Eventplus made a truly spectacular impression for the 2018 Namibia Annual Music Awards (NAMAs); combining Namibian talent and resources, supplemented with some hand-picked regular collaborators from neighbouring South Africa.
Kurt du Preez was tasked with designing the lighting, featuring around 140 Robe moving lights on the rig at the Dome in Swakopmund.
Namibian companies dB Audio and Mikel-Jes Productions, in addition to MJ Event Gear of Johannesburg have all recently committed to Robe as its primary moving light brand.
Eventplus managed the event’s technical production and artistic direction for its client, NAMA executive producers Tim Ekandjo, from main sponsor and mobile telecoms operator MTC, and Jandre Louw from Rockstar Television.
The hi-octane show and du Preez’s brief was to light the event catching that vibe and energy – assisted by an enthusiastic live audience and featuring a heavily LED digital set design, created by Lehr – ensuring that it looked great on camera and for the hundreds of thousands tuning in to watch as well as all those lucky enough to get a ticket to be there in person.
The Dome venue measures 65 metres wide by 95 metres long along the long edge and has an apex height of 21 metres plus a decent weight loading of around 25 tonnes, so du Preez was able to get plenty of lighting positioned exactly where needed above the stage and elaborate set.
The look of the show took a diversion from large square expanses of LED and instead presented a more creative yet equally digital and exciting environment, with blocks of LED above, around and at the back of the performance area.
Upstage a 15 metre wide by 5 metre long LED backdrop split into three sections. This lifted to allow artist entrances and also moved into different formations to vary the overall aesthetic.
A total of 3 prominent rectangular box trusses in the air running upstage / downstage, one along the centre and 2 to the sides, also filled with LED, effectively elongating the space and completing the LED ‘surround’ picture, but as all of this was fragmented, it made it less uniform and more interesting.
The house band was also located behind a semi-transparent LED surface upstage. du Preez’s Robe fixtures therefore had to compete with all of this luminosity, so he chose from among some of the most powerful of the Robe light sources currently available.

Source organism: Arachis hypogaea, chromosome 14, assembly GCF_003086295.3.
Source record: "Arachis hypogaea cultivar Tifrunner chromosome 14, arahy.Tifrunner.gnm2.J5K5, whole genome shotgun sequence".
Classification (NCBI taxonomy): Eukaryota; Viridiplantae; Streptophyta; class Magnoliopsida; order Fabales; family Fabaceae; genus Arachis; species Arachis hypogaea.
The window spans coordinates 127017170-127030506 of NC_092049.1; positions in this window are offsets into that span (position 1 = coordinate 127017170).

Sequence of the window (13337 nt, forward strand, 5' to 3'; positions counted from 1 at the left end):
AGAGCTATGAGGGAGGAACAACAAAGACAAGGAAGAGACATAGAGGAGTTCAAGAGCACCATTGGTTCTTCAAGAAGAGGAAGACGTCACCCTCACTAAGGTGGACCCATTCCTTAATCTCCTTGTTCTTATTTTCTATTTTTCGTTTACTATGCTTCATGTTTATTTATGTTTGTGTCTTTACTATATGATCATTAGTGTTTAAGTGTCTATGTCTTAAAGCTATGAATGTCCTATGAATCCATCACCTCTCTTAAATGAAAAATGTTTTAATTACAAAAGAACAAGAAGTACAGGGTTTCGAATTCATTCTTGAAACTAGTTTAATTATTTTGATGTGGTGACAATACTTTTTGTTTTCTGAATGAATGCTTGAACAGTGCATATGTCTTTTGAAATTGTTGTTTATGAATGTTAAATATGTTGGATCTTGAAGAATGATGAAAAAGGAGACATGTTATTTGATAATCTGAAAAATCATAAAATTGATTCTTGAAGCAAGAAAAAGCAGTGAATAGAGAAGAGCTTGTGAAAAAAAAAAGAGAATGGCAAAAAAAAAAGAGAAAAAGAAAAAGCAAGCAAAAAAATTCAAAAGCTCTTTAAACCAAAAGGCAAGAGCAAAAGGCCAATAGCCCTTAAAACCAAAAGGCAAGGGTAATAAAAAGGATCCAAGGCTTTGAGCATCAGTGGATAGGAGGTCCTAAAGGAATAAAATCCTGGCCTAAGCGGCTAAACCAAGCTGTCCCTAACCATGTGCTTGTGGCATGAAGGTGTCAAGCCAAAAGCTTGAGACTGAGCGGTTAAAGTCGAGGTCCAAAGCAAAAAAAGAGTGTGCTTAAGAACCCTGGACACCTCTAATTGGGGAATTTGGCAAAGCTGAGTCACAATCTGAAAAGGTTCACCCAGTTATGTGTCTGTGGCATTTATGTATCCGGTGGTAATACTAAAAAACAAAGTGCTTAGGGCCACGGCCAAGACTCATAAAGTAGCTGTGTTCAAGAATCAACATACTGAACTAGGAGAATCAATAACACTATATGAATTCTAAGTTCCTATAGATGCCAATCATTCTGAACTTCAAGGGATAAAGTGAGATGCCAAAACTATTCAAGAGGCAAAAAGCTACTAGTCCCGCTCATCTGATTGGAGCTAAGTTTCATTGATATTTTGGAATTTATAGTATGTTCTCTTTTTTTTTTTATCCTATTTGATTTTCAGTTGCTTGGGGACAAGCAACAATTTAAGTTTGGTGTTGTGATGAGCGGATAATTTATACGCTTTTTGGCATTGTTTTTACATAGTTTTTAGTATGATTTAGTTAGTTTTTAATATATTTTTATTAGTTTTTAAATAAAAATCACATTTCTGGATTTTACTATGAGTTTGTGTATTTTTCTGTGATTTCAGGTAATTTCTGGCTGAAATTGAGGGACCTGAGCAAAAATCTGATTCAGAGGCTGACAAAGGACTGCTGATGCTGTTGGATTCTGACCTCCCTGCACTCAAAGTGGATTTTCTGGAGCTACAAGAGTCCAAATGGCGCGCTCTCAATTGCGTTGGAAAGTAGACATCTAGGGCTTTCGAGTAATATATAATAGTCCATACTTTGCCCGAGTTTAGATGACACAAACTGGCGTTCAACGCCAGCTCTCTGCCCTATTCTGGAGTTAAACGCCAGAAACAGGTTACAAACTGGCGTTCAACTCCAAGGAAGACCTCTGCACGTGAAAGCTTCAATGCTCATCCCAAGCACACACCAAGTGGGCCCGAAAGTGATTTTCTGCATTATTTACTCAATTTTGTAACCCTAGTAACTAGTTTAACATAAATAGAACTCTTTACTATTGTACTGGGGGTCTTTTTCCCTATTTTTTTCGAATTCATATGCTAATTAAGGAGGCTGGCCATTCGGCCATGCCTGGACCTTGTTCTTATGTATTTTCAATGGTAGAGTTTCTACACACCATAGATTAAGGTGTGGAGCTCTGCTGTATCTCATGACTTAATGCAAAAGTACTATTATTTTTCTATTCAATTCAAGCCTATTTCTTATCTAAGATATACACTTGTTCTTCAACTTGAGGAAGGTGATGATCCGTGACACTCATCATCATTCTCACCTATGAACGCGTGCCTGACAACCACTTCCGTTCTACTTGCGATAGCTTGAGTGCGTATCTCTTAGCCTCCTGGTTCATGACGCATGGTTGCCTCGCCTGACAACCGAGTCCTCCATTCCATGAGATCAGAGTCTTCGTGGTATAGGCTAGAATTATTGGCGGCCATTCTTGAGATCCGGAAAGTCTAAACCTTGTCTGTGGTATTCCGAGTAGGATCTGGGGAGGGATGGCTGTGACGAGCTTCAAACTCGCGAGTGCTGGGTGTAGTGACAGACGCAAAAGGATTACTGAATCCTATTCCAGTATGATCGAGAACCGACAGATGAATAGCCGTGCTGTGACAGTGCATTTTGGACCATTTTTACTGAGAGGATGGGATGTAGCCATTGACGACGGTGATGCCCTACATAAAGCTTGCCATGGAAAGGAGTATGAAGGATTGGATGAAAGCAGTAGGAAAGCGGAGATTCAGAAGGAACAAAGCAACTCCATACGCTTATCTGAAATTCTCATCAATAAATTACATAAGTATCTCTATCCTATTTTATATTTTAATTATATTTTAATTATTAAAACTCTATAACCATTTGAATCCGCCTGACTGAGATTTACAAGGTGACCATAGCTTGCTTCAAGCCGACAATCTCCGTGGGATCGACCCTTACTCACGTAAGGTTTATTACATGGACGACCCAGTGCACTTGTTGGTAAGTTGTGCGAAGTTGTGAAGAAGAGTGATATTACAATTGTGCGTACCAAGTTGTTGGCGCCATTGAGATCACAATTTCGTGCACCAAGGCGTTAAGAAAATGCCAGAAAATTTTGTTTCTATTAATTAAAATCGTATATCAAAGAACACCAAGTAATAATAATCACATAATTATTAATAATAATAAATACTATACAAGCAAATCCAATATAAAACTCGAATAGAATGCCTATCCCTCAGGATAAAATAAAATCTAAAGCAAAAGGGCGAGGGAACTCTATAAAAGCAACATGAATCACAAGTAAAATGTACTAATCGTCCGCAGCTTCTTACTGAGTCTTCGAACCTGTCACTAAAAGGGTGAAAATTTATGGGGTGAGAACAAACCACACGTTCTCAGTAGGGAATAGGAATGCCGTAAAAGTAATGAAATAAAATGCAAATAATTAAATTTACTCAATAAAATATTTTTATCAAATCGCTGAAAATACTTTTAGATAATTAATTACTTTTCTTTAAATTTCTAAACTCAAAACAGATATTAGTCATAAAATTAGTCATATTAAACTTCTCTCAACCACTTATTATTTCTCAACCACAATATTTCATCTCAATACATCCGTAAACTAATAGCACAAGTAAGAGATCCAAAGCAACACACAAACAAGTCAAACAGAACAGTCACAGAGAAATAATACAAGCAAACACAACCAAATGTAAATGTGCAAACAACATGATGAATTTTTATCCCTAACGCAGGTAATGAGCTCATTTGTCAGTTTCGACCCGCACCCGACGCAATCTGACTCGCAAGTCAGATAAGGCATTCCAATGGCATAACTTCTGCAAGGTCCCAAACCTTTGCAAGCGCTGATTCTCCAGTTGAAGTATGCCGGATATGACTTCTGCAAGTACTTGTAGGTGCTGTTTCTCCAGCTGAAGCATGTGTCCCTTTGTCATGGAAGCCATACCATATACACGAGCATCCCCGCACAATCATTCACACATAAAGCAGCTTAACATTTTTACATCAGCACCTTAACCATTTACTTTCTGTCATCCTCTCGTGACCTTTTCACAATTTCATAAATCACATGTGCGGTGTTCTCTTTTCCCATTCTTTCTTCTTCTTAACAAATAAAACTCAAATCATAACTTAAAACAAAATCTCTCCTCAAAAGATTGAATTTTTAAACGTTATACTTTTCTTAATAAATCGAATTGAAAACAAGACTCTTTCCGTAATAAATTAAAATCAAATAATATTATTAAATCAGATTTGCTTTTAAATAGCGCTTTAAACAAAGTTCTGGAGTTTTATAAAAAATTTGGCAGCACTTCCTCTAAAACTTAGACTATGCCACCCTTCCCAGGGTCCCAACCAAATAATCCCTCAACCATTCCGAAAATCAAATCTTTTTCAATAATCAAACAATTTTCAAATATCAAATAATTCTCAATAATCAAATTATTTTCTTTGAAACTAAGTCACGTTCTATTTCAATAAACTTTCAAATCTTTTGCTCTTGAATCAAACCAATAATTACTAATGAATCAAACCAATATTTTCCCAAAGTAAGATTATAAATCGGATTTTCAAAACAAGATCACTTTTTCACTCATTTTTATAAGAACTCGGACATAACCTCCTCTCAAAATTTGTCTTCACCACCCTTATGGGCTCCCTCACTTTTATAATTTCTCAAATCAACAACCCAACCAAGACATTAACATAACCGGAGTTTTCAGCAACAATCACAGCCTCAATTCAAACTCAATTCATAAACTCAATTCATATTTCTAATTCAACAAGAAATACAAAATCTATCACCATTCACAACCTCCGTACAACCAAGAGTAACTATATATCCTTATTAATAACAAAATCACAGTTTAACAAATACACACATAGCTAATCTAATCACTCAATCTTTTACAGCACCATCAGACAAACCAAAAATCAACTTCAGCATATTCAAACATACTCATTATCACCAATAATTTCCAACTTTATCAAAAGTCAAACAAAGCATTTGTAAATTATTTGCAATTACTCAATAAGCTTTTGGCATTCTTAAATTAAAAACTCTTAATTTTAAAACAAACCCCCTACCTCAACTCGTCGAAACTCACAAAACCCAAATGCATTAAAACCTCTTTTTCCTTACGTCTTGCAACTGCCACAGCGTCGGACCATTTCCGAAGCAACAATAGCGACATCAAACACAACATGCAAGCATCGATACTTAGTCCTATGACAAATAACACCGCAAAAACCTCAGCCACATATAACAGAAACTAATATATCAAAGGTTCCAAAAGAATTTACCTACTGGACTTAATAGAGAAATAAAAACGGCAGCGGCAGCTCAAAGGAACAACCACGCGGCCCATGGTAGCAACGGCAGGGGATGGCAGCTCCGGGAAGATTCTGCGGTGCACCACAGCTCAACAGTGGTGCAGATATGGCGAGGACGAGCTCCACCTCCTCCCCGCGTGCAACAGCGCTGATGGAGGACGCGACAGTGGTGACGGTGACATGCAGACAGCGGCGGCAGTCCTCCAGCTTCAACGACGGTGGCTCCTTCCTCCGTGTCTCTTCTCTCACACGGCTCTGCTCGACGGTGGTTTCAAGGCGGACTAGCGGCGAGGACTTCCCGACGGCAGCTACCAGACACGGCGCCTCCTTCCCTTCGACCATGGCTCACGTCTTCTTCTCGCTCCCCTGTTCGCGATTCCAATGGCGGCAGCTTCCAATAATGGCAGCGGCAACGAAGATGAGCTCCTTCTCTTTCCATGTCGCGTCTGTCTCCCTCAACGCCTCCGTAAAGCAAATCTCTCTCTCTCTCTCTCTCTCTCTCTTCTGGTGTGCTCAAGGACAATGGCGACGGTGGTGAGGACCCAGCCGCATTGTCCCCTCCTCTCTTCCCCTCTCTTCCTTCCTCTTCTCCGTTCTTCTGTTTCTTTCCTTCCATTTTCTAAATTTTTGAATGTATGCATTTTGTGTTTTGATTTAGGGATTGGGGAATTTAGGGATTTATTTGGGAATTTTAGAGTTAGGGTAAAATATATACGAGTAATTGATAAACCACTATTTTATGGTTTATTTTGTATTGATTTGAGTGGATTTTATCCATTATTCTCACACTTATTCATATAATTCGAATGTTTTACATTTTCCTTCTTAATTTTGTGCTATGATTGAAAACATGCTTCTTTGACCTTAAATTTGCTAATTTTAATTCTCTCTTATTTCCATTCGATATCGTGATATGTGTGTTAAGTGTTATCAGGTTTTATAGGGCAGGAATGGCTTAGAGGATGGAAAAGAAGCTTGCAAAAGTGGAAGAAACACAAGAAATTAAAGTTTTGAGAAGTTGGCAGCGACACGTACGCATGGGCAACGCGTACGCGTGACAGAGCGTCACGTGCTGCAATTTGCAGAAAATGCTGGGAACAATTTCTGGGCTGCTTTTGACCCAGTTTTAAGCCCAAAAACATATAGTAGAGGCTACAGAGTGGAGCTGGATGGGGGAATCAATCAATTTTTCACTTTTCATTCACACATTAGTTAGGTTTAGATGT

A total of 12 Robe BMFL Spots were positioned above the band at 15 metres high to clear the set at the back, and shoot through with long-range, intense dramatic beams, while 4 Robe BMFL Blades were utilised to key light 4 alternative areas on the stage.
24 Robe Spiiders formed the main back / overhead lighting package; positioned to effortlessly illuminate the entire stage, with 18 specifically as back light washes. Six Robe Spiiders handled the forestage and forward sections of set, as well as the VIP lounge area on the house left side and the presenter area on house right.
The 50 Robe LEDBeam 100s were arranged in 10 rows of 5 on trusses used for sparkly-wiggly, whizzy effects onstage that made excellent back-of-camera candy.
16 Robe miniPointes and 16 rOBE LEDWash 300s were positioned at the back on trussing totems, also for beam effects and alternative angled camera-candy.
du Preez dotted 12 Robe Pointes around the rig, 6 above the lounge area and 6 above the presenters, all shooting straight into the camera, where their funky range of effects were highly visible.
The only other lights onstage for show were 64 Robe LED PARs. While 2 MA Lighting grandMA2 light consoles were used for control.
The nearest large town was state capital Windhoek, so any last minute sourcing / collection from there entailed a 700 Km round trip trek through the dust and blistering heat – and incredibly arid beauty – of the Namibian desert.
Historically, Eventplus and Lehr have been involved with the NAMAs since 2015, involving the same small core production team over the last 3 years; which features his son, Max Lehr, who has stage managed since 2016 and this year also took on the role of Production Manager, working closely with assistant stage manager Dylan Jowett as site coordinator. The technical producer since 2015 is Jessica Newton.
Due to the stature and scale of the event, and an annual equipment shortfall MJ supplied additional Robe BMFLs, an MA Lighting MA2 control and further rigging, motors and controllers. Other smaller suppliers from both Namibia and SA were also used to complete the full equipment specifications.
Television Director Eugene Naidoo and du Preez had worked together just a few weeks previously on the SAFTAs. du Preez explained: “We have a great synergy and I know the sort of shots and angles Eugene is looking for at certain moments and how he likes these to be lit”.
Sound Engineer Fried Wilsenach joined du Preez on FOH, alongside AV and Video Engineer, Jesaya Johannes, while Adam Kirby mixed monitors and kept all things audio in check on-stage.
“The goal is always to create a cool and stylish showcase for Namibian artists that’s on par with any major international music awards show,” concluded Lehr.